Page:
Modeling energy consumption in the mining and milling of uranium
Tavrides, Emily Loree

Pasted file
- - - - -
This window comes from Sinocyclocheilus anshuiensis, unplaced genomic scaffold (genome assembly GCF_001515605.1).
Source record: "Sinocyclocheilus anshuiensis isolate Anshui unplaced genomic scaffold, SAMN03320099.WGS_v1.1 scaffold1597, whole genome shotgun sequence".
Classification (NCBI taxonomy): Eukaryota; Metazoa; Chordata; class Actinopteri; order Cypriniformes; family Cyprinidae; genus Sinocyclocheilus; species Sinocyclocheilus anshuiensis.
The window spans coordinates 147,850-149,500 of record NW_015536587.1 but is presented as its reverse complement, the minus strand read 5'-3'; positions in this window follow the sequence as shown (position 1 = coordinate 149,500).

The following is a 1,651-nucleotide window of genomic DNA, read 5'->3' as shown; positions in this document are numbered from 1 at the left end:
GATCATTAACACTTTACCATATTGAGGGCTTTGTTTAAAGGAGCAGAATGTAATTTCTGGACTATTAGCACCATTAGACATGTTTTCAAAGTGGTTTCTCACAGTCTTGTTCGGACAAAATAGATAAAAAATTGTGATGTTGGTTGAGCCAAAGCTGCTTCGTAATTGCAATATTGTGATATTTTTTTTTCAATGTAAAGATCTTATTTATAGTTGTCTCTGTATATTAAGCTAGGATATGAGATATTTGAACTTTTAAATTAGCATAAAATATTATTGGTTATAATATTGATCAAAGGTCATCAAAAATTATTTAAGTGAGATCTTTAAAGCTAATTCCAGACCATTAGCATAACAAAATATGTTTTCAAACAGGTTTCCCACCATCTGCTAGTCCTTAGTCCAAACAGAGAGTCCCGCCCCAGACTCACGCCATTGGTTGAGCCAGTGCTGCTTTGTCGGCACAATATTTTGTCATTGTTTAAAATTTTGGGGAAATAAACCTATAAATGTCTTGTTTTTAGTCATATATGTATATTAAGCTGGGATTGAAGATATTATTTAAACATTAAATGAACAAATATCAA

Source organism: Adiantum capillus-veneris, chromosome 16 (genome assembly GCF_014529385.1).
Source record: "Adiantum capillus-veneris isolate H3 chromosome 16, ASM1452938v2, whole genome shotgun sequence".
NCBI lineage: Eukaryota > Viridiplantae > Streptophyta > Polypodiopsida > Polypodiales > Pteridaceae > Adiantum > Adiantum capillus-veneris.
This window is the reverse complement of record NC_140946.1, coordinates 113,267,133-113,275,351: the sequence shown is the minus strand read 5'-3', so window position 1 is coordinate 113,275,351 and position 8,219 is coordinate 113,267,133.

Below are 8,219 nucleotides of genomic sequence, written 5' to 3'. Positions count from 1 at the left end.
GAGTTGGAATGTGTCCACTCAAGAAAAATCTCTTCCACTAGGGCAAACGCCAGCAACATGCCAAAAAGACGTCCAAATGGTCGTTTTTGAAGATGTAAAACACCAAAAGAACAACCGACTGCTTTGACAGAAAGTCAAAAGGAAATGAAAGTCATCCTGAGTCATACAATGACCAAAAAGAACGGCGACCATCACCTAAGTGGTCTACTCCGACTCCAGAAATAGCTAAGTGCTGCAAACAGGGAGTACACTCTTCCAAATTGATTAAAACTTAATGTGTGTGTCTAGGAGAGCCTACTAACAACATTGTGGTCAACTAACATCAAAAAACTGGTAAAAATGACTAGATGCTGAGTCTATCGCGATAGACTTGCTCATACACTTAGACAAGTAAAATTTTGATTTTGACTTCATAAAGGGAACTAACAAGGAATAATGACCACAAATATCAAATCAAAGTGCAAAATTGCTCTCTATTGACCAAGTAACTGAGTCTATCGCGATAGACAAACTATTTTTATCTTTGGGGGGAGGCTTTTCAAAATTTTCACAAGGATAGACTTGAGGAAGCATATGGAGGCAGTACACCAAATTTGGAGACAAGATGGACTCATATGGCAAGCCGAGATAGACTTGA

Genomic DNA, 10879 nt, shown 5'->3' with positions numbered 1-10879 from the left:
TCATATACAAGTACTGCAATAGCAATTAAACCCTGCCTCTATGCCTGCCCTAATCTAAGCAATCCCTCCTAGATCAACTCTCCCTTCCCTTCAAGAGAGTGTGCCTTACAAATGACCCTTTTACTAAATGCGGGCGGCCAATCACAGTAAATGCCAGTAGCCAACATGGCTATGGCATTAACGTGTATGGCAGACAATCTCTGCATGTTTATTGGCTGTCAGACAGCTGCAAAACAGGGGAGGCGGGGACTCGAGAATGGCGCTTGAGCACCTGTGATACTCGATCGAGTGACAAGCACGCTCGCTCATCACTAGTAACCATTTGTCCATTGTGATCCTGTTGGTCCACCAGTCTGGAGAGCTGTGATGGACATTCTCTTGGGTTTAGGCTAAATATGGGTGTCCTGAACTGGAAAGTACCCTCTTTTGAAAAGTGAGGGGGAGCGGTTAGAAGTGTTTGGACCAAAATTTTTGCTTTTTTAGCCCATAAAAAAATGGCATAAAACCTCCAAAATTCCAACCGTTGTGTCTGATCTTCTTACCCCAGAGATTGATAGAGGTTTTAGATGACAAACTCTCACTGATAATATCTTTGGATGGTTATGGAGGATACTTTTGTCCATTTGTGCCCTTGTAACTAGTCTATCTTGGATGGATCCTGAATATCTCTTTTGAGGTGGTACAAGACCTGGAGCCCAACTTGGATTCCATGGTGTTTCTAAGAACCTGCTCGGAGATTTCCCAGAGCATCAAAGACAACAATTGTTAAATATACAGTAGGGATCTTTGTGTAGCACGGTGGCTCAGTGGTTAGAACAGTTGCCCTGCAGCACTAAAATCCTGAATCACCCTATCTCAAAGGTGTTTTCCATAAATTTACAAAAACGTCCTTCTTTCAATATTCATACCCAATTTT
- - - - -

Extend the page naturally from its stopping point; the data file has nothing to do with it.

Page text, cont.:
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A family of top-down statistical models describing energy consumption in the mining, milling, and refining of uranium are formulated. The purpose of the models is to estimate the energy-to-grade dependence for uranium extraction, while defining a minimum grade that can be feasibly mined and produced. The results serve as a basis for understanding the factors governing energy consumption in the production of U3O8. The models are applied to a considerably larger data set of operating mines than in any previous effort. In addition, the validity of the modeling approach is established by modeling energy for two other commodities, gold and copper, thereby showing it can be applied to other metals. Statistical measures of explanatory power show that the models the energy-to-grade relationship is well-described for both uranium and gold. For copper, there was insufficient data over a broad range of ore grades to obtain a model that passed statistical confidence measures. The results show that mining of lower-grade deposits of uranium is likely to be less energy-intensive than previous investigators concluded. It is shown that the uncertainty in the results is dominated by the contribution of the grade-independent component of energy consumption.